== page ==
You hope for a favorable outcome for your aging mother or father’s physical or mental health. Lately, you notice your parent has difficulty keeping up with bills, grocery shopping and other everyday tasks. Should you consider a guardianship?
Forbes offers scenarios in which adult children may want to take legal action to care for an elderly loved one. See if anything below resonates with you.
You need to sell real estate property
If your mother or father needs to move out of her or his current home, an appointed guardian may be the only person who can legally sell the property. The same may apply to any investments your parent wants or needs to sell.
Your parent does not want to sign a power of attorney
A power of attorney document gives an individual authority over another’s finances, assets and the like. Your parent may not want to sign this document and name you as her or his agent, giving you the authority to make decisions for your parent. If you fear your father or mother may become incapacitated because of an illness, filing for guardianship may present your only recourse.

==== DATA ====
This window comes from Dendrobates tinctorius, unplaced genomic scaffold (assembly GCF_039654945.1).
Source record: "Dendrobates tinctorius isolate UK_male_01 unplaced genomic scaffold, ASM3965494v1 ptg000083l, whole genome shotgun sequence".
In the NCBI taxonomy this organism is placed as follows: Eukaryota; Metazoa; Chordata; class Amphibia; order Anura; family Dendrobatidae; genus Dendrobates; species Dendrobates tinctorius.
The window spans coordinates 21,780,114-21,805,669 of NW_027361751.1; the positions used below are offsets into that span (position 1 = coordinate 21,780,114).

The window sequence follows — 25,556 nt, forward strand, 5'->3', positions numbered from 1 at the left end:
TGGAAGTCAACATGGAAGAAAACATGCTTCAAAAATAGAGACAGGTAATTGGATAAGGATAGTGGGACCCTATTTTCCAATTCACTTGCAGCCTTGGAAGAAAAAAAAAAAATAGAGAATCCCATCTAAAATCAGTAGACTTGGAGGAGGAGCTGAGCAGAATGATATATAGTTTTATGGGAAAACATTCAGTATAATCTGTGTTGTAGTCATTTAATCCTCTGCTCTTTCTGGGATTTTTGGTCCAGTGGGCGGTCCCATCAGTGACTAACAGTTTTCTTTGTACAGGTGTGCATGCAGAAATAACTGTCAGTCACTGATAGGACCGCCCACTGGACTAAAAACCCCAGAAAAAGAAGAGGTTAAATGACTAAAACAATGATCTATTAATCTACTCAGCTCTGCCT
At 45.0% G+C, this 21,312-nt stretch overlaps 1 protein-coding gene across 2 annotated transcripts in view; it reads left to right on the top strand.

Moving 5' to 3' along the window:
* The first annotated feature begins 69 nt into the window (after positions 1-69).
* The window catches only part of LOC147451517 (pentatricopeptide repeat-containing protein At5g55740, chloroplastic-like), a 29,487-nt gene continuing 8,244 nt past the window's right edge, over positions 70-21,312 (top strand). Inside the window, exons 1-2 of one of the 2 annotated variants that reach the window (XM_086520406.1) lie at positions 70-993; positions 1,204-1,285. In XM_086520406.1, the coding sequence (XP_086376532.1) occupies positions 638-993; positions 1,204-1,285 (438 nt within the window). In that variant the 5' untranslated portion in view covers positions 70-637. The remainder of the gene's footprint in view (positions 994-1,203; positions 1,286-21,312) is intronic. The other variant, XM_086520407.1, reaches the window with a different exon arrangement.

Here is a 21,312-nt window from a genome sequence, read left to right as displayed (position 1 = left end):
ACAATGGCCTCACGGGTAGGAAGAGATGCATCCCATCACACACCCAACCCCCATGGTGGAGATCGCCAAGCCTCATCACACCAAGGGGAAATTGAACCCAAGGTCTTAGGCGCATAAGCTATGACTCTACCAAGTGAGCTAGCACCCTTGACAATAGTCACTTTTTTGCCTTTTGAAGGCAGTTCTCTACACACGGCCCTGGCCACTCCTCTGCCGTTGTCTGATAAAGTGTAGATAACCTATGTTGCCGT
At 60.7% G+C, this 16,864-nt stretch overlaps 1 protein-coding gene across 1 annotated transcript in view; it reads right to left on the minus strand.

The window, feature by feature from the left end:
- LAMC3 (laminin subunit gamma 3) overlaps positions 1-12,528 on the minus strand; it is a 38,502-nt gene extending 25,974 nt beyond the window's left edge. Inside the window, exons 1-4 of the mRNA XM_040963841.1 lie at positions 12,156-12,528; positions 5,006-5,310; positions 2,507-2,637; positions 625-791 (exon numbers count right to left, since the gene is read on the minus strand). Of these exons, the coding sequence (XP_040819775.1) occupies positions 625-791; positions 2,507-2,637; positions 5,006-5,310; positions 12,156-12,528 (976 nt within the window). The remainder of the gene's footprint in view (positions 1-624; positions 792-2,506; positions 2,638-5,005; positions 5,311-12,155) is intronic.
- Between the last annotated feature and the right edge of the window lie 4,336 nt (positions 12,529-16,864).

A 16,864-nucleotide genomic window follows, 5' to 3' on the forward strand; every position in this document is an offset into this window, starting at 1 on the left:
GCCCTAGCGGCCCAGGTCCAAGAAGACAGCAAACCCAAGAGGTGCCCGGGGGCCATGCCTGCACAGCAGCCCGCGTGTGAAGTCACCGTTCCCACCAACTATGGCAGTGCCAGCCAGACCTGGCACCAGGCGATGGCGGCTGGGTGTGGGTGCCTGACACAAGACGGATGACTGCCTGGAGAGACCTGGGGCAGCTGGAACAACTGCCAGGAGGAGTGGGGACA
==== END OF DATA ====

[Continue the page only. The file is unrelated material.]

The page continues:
Your parent does not want to go to a nursing home
Maybe you feel your loved one is better off in the care of a reputable nursing home, but your parent refuses to go. To get your mom or dad necessary care, petitioning for guardianship could be the only way to take care of her or him.
Do you think guardianship makes for a viable option for your parent? Take your time in deciding if filing makes for the most favorable decision for you both.